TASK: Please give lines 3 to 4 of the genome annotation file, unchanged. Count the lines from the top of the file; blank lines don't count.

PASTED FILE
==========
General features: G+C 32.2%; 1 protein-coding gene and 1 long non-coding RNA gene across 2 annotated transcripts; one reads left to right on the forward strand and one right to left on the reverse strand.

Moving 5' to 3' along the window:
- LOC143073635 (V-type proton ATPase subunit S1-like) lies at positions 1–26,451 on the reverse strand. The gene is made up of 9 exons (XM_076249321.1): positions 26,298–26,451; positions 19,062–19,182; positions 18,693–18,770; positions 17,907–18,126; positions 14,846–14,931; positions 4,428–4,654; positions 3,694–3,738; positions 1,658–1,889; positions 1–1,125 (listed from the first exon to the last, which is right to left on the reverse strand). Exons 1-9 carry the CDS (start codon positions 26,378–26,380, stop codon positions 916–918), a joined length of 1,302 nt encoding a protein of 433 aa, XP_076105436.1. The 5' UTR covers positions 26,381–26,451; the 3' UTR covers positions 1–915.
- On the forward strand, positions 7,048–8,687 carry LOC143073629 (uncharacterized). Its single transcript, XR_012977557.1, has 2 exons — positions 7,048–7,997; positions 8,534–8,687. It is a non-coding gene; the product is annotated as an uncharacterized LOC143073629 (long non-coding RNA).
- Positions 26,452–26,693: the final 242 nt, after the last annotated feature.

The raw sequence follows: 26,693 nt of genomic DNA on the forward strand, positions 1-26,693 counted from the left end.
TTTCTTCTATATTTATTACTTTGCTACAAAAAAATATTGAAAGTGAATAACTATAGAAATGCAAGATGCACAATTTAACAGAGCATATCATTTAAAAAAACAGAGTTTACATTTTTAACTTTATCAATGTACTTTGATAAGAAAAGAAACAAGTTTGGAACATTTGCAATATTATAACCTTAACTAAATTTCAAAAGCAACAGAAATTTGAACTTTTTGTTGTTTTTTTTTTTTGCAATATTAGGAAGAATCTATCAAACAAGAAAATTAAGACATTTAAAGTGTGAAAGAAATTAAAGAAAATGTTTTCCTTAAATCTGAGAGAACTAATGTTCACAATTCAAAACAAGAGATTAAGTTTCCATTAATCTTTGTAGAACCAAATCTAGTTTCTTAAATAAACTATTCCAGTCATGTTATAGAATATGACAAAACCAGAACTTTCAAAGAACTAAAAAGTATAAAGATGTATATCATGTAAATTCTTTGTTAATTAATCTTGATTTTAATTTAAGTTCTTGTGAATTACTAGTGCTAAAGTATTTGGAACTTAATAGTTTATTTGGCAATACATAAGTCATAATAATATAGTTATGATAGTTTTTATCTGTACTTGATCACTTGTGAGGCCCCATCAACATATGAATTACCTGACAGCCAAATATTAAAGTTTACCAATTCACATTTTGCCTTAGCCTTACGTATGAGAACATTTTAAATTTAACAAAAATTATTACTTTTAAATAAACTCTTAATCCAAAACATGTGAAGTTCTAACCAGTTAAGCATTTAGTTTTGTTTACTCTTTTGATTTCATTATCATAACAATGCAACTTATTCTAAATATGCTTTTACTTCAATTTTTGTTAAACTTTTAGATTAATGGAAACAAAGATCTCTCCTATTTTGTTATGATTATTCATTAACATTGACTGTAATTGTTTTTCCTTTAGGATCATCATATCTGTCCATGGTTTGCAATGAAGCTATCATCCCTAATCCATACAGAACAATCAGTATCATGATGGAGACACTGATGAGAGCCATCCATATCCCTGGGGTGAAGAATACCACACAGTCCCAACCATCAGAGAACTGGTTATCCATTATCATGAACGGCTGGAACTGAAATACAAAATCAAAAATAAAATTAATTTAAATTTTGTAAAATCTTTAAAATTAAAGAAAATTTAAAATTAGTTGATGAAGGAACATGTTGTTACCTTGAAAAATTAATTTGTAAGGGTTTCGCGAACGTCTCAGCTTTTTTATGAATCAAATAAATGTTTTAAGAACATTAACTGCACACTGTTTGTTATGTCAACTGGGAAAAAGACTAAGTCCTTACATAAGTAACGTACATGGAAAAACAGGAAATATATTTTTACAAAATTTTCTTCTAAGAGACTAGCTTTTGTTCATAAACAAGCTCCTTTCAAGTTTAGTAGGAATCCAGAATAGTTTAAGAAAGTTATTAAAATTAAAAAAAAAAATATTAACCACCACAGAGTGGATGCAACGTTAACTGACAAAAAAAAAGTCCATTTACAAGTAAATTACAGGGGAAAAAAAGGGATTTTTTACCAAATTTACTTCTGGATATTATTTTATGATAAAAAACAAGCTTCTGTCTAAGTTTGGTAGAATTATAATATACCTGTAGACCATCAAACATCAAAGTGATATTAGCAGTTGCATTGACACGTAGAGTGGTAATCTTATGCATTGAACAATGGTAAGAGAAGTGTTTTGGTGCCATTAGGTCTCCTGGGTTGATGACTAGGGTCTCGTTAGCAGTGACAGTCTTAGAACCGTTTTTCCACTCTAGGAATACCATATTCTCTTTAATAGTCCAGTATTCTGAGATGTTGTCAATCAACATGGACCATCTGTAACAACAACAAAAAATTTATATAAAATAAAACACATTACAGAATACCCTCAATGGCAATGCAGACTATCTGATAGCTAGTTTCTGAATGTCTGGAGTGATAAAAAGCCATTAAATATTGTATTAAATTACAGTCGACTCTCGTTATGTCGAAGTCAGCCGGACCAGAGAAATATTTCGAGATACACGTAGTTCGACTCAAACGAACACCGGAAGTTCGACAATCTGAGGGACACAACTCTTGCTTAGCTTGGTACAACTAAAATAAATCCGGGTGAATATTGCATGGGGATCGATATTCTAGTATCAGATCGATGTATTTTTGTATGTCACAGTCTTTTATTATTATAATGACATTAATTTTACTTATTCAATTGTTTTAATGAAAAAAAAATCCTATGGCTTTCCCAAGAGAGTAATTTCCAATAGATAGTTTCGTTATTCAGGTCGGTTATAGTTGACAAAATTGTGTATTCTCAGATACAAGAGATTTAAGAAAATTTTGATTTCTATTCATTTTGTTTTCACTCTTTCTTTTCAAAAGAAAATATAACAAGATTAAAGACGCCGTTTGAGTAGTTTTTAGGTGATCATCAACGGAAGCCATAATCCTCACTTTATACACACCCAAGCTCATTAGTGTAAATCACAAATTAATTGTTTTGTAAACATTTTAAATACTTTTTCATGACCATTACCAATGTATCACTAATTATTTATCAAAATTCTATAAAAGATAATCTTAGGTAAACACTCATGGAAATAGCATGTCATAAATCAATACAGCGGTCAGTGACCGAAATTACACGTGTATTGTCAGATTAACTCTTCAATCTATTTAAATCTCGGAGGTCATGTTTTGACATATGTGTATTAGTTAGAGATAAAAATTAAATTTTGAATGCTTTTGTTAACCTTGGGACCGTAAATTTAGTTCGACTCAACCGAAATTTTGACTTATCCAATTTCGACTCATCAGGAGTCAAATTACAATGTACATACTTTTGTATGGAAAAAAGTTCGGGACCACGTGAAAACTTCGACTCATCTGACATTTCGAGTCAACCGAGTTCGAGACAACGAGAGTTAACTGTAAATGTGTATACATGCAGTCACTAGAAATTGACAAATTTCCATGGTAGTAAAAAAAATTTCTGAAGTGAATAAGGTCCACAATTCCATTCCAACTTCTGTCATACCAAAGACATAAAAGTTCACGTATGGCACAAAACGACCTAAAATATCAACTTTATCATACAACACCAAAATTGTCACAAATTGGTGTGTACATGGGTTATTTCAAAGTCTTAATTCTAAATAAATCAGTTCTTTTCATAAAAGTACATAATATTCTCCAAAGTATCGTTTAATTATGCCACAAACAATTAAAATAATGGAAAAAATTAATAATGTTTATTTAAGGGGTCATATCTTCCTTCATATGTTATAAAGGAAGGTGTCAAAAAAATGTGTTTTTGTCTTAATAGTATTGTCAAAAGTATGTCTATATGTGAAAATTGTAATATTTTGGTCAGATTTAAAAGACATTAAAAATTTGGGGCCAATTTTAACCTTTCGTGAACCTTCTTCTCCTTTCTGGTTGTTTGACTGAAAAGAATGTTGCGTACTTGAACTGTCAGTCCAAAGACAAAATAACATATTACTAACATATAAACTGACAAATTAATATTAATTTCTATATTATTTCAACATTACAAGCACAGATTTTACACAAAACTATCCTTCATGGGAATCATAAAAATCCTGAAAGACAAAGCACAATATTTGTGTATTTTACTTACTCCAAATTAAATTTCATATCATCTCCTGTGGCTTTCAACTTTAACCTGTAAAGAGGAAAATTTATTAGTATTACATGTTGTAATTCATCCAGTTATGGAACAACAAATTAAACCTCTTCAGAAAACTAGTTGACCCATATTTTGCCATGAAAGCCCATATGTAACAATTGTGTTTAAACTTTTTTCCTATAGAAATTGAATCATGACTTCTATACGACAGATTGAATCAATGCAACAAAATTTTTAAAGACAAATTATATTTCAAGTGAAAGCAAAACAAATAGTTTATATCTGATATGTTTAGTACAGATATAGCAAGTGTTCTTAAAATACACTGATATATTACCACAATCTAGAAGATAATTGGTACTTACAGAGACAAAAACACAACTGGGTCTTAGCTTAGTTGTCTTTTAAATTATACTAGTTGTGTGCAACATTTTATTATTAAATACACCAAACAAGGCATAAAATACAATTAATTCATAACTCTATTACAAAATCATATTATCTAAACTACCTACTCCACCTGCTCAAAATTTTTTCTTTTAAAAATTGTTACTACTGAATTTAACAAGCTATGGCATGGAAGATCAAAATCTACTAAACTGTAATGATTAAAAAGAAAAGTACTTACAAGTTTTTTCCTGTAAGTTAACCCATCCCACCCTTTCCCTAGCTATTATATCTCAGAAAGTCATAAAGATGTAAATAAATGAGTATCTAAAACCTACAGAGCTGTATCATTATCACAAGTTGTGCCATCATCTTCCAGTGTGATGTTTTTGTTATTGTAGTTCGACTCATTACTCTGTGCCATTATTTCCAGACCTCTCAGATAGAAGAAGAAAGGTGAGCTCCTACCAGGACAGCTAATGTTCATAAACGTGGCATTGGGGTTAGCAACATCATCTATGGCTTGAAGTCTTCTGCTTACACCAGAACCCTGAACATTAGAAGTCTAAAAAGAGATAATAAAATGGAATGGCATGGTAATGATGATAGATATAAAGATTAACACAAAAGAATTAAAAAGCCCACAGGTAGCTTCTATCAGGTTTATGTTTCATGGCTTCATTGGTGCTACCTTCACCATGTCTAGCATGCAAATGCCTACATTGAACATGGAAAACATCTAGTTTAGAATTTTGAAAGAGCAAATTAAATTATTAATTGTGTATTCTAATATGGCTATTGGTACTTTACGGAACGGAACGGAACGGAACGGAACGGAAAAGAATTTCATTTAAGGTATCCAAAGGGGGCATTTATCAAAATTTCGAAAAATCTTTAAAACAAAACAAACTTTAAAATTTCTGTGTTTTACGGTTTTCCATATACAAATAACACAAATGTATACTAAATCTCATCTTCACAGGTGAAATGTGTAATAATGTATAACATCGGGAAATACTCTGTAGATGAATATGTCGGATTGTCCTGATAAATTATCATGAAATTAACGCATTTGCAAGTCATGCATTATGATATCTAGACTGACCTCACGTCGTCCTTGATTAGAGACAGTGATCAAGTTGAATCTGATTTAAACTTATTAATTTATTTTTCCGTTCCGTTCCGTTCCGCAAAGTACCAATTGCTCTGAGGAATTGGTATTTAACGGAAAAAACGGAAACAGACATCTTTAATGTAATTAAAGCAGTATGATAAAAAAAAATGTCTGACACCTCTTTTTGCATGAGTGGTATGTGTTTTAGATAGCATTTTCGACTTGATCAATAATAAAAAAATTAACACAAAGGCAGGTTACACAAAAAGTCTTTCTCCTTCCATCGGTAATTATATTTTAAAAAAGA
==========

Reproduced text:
- LOC143073635 (V-type proton ATPase subunit S1-like) lies at positions 1–26,451 on the reverse strand. The gene is made up of 9 exons (XM_076249321.1): positions 26,298–26,451; positions 19,062–19,182; positions 18,693–18,770; positions 17,907–18,126; positions 14,846–14,931; positions 4,428–4,654; positions 3,694–3,738; positions 1,658–1,889; positions 1–1,125 (listed from the first exon to the last, which is right to left on the reverse strand). Exons 1-9 carry the CDS (start codon positions 26,378–26,380, stop codon positions 916–918), a joined length of 1,302 nt encoding a protein of 433 aa, XP_076105436.1. The 5' UTR covers positions 26,381–26,451; the 3' UTR covers positions 1–915.
- On the forward strand, positions 7,048–8,687 carry LOC143073629 (uncharacterized). Its single transcript, XR_012977557.1, has 2 exons — positions 7,048–7,997; positions 8,534–8,687. It is a non-coding gene; the product is annotated as an uncharacterized LOC143073629 (long non-coding RNA).